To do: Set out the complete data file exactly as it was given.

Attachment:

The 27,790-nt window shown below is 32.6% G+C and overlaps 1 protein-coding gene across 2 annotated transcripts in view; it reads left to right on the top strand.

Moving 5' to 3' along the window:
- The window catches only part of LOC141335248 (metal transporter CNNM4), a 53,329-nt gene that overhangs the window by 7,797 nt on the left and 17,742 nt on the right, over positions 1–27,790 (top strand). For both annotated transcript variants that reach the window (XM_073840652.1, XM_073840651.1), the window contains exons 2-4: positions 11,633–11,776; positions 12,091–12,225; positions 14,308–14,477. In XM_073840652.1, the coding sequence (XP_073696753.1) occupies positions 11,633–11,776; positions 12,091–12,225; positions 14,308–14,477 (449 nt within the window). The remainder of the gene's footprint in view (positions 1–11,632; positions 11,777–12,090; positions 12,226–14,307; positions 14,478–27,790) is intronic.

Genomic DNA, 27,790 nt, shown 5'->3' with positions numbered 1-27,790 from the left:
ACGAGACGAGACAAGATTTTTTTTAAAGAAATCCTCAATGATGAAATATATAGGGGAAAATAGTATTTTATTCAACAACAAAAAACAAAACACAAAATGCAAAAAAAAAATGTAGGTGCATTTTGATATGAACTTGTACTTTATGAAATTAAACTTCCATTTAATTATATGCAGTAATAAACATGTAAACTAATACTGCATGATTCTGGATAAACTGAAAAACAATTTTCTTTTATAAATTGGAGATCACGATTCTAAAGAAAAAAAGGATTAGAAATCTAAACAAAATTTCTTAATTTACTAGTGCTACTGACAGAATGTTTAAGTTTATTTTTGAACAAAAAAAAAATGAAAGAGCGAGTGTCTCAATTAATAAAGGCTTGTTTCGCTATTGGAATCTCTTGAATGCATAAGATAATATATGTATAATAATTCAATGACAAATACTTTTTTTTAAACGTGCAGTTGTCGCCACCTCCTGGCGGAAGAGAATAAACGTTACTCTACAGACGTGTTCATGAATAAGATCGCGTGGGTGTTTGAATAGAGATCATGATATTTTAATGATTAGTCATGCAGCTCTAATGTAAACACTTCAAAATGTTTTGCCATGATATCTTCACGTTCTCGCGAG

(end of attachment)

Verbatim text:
The 27,790-nt window shown below is 32.6% G+C and overlaps 1 protein-coding gene across 2 annotated transcripts in view; it reads left to right on the top strand.

Moving 5' to 3' along the window:
- The window catches only part of LOC141335248 (metal transporter CNNM4), a 53,329-nt gene that overhangs the window by 7,797 nt on the left and 17,742 nt on the right, over positions 1–27,790 (top strand). For both annotated transcript variants that reach the window (XM_073840652.1, XM_073840651.1), the window contains exons 2-4: positions 11,633–11,776; positions 12,091–12,225; positions 14,308–14,477. In XM_073840652.1, the coding sequence (XP_073696753.1) occupies positions 11,633–11,776; positions 12,091–12,225; positions 14,308–14,477 (449 nt within the window). The remainder of the gene's footprint in view (positions 1–11,632; positions 11,777–12,090; positions 12,226–14,307; positions 14,478–27,790) is intronic.

Genomic DNA, 27,790 nt, shown 5'->3' with positions numbered 1-27,790 from the left:
ACGAGACGAGACAAGATTTTTTTTAAAGAAATCCTCAATGATGAAATATATAGGGGAAAATAGTATTTTATTCAACAACAAAAAACAAAACACAAAATGCAAAAAAAAAATGTAGGTGCATTTTGATATGAACTTGTACTTTATGAAATTAAACTTCCATTTAATTATATGCAGTAATAAACATGTAAACTAATACTGCATGATTCTGGATAAACTGAAAAACAATTTTCTTTTATAAATTGGAGATCACGATTCTAAAGAAAAAAAGGATTAGAAATCTAAACAAAATTTCTTAATTTACTAGTGCTACTGACAGAATGTTTAAGTTTATTTTTGAACAAAAAAAAAATGAAAGAGCGAGTGTCTCAATTAATAAAGGCTTGTTTCGCTATTGGAATCTCTTGAATGCATAAGATAATATATGTATAATAATTCAATGACAAATACTTTTTTTTAAACGTGCAGTTGTCGCCACCTCCTGGCGGAAGAGAATAAACGTTACTCTACAGACGTGTTCATGAATAAGATCGCGTGGGTGTTTGAATAGAGATCATGATATTTTAATGATTAGTCATGCAGCTCTAATGTAAACACTTCAAAATGTTTTGCCATGATATCTTCACGTTCTCGCGAG